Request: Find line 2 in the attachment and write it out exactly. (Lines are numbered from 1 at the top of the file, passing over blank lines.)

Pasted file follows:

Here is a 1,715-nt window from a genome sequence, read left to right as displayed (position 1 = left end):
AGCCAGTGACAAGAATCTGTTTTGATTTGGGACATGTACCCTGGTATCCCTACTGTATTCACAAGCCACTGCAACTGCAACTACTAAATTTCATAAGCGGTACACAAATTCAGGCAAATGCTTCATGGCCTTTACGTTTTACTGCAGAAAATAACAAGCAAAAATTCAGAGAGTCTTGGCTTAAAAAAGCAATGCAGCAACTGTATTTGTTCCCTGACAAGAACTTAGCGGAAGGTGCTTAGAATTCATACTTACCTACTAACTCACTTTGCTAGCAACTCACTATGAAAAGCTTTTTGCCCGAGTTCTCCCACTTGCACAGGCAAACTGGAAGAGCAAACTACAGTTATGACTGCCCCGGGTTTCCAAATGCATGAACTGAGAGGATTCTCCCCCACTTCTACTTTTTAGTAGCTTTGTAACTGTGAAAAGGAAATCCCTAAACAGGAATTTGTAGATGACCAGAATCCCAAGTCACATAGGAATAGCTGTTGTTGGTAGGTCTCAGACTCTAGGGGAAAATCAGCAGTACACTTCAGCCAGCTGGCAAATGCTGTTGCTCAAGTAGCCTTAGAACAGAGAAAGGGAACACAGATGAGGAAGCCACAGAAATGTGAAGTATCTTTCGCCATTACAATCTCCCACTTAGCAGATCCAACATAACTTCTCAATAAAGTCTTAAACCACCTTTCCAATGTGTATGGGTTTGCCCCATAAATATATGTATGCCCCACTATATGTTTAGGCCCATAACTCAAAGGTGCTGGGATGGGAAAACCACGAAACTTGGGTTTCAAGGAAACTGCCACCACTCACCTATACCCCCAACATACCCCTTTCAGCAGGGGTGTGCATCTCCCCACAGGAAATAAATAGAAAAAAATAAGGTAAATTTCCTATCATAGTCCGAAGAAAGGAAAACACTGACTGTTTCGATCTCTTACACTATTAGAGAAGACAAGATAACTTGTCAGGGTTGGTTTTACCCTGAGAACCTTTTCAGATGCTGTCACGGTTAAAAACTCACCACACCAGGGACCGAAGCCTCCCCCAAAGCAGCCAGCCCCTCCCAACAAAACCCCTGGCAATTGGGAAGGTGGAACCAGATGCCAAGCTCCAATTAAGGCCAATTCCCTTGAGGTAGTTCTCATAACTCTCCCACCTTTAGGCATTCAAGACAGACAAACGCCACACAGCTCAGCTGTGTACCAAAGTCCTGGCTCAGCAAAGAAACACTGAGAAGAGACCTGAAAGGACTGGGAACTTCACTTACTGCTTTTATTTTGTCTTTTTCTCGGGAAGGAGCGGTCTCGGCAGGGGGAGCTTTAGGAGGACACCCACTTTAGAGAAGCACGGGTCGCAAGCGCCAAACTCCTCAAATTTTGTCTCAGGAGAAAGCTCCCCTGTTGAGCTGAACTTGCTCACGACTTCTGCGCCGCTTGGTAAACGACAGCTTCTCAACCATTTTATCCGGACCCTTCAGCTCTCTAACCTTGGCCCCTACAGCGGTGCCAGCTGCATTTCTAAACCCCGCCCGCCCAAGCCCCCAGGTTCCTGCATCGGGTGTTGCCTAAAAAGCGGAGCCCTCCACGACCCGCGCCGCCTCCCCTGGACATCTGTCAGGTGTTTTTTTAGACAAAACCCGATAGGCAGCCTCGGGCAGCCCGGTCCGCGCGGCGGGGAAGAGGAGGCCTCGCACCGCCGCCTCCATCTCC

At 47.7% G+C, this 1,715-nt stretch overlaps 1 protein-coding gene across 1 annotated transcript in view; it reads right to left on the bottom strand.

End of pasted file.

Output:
AGCCAGTGACAAGAATCTGTTTTGATTTGGGACATGTACCCTGGTATCCCTACTGTATTCACAAGCCACTGCAACTGCAACTACTAAATTTCATAAGCGGTACACAAATTCAGGCAAATGCTTCATGGCCTTTACGTTTTACTGCAGAAAATAACAAGCAAAAATTCAGAGAGTCTTGGCTTAAAAAAGCAATGCAGCAACTGTATTTGTTCCCTGACAAGAACTTAGCGGAAGGTGCTTAGAATTCATACTTACCTACTAACTCACTTTGCTAGCAACTCACTATGAAAAGCTTTTTGCCCGAGTTCTCCCACTTGCACAGGCAAACTGGAAGAGCAAACTACAGTTATGACTGCCCCGGGTTTCCAAATGCATGAACTGAGAGGATTCTCCCCCACTTCTACTTTTTAGTAGCTTTGTAACTGTGAAAAGGAAATCCCTAAACAGGAATTTGTAGATGACCAGAATCCCAAGTCACATAGGAATAGCTGTTGTTGGTAGGTCTCAGACTCTAGGGGAAAATCAGCAGTACACTTCAGCCAGCTGGCAAATGCTGTTGCTCAAGTAGCCTTAGAACAGAGAAAGGGAACACAGATGAGGAAGCCACAGAAATGTGAAGTATCTTTCGCCATTACAATCTCCCACTTAGCAGATCCAACATAACTTCTCAATAAAGTCTTAAACCACCTTTCCAATGTGTATGGGTTTGCCCCATAAATATATGTATGCCCCACTATATGTTTAGGCCCATAACTCAAAGGTGCTGGGATGGGAAAACCACGAAACTTGGGTTTCAAGGAAACTGCCACCACTCACCTATACCCCCAACATACCCCTTTCAGCAGGGGTGTGCATCTCCCCACAGGAAATAAATAGAAAAAAATAAGGTAAATTTCCTATCATAGTCCGAAGAAAGGAAAACACTGACTGTTTCGATCTCTTACACTATTAGAGAAGACAAGATAACTTGTCAGGGTTGGTTTTACCCTGAGAACCTTTTCAGATGCTGTCACGGTTAAAAACTCACCACACCAGGGACCGAAGCCTCCCCCAAAGCAGCCAGCCCCTCCCAACAAAACCCCTGGCAATTGGGAAGGTGGAACCAGATGCCAAGCTCCAATTAAGGCCAATTCCCTTGAGGTAGTTCTCATAACTCTCCCACCTTTAGGCATTCAAGACAGACAAACGCCACACAGCTCAGCTGTGTACCAAAGTCCTGGCTCAGCAAAGAAACACTGAGAAGAGACCTGAAAGGACTGGGAACTTCACTTACTGCTTTTATTTTGTCTTTTTCTCGGGAAGGAGCGGTCTCGGCAGGGGGAGCTTTAGGAGGACACCCACTTTAGAGAAGCACGGGTCGCAAGCGCCAAACTCCTCAAATTTTGTCTCAGGAGAAAGCTCCCCTGTTGAGCTGAACTTGCTCACGACTTCTGCGCCGCTTGGTAAACGACAGCTTCTCAACCATTTTATCCGGACCCTTCAGCTCTCTAACCTTGGCCCCTACAGCGGTGCCAGCTGCATTTCTAAACCCCGCCCGCCCAAGCCCCCAGGTTCCTGCATCGGGTGTTGCCTAAAAAGCGGAGCCCTCCACGACCCGCGCCGCCTCCCCTGGACATCTGTCAGGTGTTTTTTTAGACAAAACCCGATAGGCAGCCTCGGGCAGCCCGGTCCGCGCGGCGGGGAAGAGGAGGCCTCGCACCGCCGCCTCCATCTCC